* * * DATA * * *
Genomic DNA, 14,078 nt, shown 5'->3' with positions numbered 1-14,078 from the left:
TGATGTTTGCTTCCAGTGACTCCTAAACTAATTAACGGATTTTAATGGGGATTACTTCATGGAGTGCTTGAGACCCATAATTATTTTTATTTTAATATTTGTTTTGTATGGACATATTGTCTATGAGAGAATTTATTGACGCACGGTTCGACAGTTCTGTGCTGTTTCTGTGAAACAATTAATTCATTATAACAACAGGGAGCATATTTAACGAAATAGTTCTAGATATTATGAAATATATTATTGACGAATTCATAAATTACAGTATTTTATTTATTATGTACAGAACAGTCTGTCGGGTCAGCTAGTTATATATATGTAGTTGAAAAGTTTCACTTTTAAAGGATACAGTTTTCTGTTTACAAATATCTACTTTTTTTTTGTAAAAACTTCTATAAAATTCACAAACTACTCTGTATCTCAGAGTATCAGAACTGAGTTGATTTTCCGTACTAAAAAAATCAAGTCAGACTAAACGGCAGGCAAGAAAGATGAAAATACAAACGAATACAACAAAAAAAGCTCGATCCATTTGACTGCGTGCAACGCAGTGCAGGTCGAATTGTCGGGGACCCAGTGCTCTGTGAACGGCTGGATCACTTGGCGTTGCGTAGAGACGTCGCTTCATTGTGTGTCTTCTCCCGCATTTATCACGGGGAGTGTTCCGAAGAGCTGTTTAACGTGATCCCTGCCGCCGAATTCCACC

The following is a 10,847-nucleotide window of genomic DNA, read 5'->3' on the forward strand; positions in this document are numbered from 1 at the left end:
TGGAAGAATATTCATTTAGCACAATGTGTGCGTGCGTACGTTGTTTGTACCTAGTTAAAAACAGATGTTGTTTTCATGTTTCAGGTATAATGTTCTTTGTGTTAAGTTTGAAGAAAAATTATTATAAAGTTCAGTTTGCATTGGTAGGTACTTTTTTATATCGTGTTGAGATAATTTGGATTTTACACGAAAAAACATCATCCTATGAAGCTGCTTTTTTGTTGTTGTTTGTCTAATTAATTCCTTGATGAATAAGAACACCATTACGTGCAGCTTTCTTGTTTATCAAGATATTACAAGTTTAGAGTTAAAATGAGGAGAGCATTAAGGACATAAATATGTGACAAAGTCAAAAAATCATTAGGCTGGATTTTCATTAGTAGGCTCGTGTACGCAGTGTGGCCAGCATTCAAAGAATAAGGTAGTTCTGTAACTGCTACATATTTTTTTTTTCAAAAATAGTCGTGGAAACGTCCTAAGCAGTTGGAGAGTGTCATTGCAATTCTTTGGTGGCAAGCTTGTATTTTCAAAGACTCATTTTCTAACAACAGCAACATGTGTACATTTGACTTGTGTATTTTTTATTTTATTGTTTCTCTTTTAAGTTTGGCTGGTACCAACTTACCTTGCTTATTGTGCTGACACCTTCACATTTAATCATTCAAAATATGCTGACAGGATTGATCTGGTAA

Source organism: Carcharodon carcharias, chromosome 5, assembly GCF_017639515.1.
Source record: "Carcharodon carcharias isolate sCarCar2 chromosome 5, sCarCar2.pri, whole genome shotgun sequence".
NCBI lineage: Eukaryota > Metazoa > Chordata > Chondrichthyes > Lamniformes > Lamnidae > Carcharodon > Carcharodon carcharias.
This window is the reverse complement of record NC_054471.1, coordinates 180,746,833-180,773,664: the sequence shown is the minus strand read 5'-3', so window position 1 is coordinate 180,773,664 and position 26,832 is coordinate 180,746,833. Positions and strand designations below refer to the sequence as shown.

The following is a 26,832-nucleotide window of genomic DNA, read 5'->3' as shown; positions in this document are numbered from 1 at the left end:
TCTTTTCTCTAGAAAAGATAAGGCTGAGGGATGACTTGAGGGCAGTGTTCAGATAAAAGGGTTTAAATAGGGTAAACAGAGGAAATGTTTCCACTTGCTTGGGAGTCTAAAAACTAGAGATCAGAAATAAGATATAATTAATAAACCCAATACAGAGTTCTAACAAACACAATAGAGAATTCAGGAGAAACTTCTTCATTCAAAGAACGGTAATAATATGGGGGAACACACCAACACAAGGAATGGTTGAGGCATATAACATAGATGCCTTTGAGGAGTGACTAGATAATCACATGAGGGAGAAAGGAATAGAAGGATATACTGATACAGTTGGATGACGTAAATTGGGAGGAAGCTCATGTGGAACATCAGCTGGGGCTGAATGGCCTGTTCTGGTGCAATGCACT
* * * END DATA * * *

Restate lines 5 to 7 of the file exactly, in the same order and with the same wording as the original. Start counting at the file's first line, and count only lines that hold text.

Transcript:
Source organism: Carcharodon carcharias, chromosome 5, assembly GCF_017639515.1.
Source record: "Carcharodon carcharias isolate sCarCar2 chromosome 5, sCarCar2.pri, whole genome shotgun sequence".
NCBI lineage: Eukaryota > Metazoa > Chordata > Chondrichthyes > Lamniformes > Lamnidae > Carcharodon > Carcharodon carcharias.